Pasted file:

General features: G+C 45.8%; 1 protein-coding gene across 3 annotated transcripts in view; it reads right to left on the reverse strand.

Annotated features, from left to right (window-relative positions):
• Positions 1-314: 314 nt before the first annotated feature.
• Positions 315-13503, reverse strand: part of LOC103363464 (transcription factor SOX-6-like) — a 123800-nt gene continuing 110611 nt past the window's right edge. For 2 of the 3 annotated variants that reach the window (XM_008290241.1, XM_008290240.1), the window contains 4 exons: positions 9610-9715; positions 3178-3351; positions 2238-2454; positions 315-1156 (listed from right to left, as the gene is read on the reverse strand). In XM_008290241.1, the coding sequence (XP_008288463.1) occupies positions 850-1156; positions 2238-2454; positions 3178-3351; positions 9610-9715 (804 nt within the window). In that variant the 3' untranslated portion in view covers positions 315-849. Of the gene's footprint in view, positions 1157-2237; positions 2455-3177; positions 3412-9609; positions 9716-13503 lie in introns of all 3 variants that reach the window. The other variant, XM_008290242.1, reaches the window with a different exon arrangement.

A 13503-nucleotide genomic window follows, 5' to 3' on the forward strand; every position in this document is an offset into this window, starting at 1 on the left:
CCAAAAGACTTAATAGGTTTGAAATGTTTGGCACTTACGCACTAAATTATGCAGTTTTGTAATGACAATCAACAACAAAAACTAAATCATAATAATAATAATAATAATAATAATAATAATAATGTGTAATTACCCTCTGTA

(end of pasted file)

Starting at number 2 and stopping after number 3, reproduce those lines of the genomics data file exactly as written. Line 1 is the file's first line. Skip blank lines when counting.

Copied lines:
Annotated features, from left to right (window-relative positions):
• Positions 1-314: 314 nt before the first annotated feature.